We join with our colleagues in organizations across the country working to support young people by endorsing the statement put out this week by the America’s Promise Alliance, quoted in its entirety below. The staff and board of the Network are continuing to work on a strategic planning process through which we will be explicitly affirming our values as an organization, so stay tuned from more from us over the coming months. Please see the original post to view the co-signers.
Racial Trauma and Young People – Why We Can’t Stay Silent
June 01, 2020
Like so many others, we were deeply pained by the killing of George Floyd in Minneapolis this past Monday. Unfortunately, this was not an isolated incident. Violence against Black Americans, as we’ve seen with the recent deaths of Breonna Taylor, Ahmaud Arbery, and countless others this year alone, is emblematic of the systemic racism that remains in our country. The accumulation of incidents like these, either experienced or witnessed, can have a profound effect on our young people, particularly young people of color. They worry that people in positions of power do not value and respect the worth of each individual and that there’s a real reason to fear for their safety when they go about their daily lives.
As leaders of youth-supporting organizations, we cannot be silent. These acts of violence are manifestations of the inequities and injustices that far too many of our young people encounter on a regular basis. We know that this week’s headlines are a symptom of a larger problem—one that cuts across every aspect of society, including schools and other systems that serve young people and their families. We must continue to address the well-documented psychological and developmental damage that occurs as a result of systemic racism. Decades of research have linked racial trauma experienced by children to chronic stress, inflammation, lower self-esteem, worsened sleep, and even chronic disease.
This trauma is not lost on young people. In the youth-led Barriers to Wellness report, many young people described racism as a threat to their health and well-being. In particular, young people of color cited feeling overpoliced, undervalued, and unsafe in their own communities. They also indicated a lack of trust in and fear of police, leading to anxiety and avoidance of public places. Our young people cannot learn and thrive if they fear for their own safety and well-being. As adult allies, it is our responsibility to create space for the pain and suffering of so many young people and communities, to actively engage in strategies to help mitigate and prevent racial trauma, and equip adults with the tools to show up as allies, mentors, and supports.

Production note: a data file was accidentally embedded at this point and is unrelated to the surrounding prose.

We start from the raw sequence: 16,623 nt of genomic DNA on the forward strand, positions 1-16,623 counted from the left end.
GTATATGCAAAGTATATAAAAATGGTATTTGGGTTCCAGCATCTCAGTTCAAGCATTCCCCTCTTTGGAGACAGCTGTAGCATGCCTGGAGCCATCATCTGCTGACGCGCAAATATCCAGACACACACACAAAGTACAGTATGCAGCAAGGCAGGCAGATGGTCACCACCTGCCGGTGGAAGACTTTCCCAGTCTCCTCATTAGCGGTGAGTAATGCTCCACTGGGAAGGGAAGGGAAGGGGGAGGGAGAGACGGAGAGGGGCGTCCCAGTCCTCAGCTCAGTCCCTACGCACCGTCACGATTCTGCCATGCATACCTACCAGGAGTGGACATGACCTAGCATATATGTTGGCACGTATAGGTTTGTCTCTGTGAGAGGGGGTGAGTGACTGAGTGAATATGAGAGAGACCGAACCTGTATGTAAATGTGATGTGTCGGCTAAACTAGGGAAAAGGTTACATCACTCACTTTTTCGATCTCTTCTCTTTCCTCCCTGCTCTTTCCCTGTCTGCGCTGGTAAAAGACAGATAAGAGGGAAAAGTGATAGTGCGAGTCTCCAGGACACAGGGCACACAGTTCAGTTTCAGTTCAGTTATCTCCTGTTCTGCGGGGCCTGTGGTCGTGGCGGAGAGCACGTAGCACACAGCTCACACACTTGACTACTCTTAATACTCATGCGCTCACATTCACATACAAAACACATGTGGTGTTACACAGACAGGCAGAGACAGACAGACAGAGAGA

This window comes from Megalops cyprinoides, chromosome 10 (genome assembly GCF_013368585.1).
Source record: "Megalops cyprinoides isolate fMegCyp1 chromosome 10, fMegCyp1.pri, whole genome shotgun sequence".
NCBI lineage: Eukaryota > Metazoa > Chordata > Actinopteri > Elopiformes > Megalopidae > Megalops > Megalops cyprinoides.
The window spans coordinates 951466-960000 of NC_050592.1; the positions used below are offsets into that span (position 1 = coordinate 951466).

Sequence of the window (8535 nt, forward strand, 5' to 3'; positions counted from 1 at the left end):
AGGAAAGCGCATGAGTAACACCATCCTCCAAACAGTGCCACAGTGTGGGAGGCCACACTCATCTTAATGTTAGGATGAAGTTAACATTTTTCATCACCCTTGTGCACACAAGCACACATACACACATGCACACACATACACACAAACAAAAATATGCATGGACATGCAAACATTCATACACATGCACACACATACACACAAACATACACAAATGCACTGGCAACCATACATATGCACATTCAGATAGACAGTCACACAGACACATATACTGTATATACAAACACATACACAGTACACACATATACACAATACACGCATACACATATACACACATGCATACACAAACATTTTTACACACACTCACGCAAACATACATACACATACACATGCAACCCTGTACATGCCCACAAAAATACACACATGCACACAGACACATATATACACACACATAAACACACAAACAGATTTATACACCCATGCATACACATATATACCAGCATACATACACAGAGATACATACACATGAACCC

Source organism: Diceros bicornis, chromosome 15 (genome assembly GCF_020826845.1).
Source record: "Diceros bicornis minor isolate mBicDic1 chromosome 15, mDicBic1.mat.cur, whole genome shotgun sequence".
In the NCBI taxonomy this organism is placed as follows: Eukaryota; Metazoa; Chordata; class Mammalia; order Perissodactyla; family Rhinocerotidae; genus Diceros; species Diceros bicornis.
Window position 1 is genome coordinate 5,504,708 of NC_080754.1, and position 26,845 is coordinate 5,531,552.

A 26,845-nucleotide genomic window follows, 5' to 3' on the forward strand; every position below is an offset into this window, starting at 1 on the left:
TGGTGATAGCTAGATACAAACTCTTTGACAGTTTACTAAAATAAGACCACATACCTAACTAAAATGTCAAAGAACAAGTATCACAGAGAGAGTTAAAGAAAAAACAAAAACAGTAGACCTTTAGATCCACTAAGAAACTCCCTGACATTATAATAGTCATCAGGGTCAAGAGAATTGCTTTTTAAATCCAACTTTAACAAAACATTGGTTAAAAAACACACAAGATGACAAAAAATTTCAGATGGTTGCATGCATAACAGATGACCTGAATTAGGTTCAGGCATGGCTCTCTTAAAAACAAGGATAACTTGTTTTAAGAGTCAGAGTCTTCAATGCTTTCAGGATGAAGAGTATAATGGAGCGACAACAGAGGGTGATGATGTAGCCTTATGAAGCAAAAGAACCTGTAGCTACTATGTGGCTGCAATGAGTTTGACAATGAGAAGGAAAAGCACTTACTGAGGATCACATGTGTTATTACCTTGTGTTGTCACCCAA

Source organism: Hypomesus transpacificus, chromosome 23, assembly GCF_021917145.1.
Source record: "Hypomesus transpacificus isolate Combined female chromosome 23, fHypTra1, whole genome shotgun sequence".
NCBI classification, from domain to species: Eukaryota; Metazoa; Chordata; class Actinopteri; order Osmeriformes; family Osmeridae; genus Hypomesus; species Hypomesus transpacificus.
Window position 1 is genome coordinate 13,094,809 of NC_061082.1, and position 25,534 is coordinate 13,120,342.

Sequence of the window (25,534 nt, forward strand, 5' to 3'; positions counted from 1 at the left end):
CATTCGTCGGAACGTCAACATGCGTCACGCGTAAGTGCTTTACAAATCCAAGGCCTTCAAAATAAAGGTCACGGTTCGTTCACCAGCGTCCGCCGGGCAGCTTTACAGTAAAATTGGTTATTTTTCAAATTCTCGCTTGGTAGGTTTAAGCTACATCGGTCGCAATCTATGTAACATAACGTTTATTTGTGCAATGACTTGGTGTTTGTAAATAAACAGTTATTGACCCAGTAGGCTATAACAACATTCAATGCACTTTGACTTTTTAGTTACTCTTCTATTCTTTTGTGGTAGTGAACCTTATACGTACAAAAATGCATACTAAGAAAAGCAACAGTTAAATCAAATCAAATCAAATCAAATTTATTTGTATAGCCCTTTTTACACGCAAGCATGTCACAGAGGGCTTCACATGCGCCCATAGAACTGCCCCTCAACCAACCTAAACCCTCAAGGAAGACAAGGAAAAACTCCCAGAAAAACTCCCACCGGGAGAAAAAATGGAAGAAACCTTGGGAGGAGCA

As leaders of national youth-supporting organizations, we are committed to working hand-in-hand with communities and young people across the country to address these challenges and their root causes. We know that this work takes time and concerted effort. We balance the fierce urgency of now with humility for the persistent challenge that many have fought for so long to address. All of our organizations want to make clear our deep commitment to ensuring young people of color are valued and safe, and that the inequitable systems young people face every day are reimagined and rewired for justice and equity.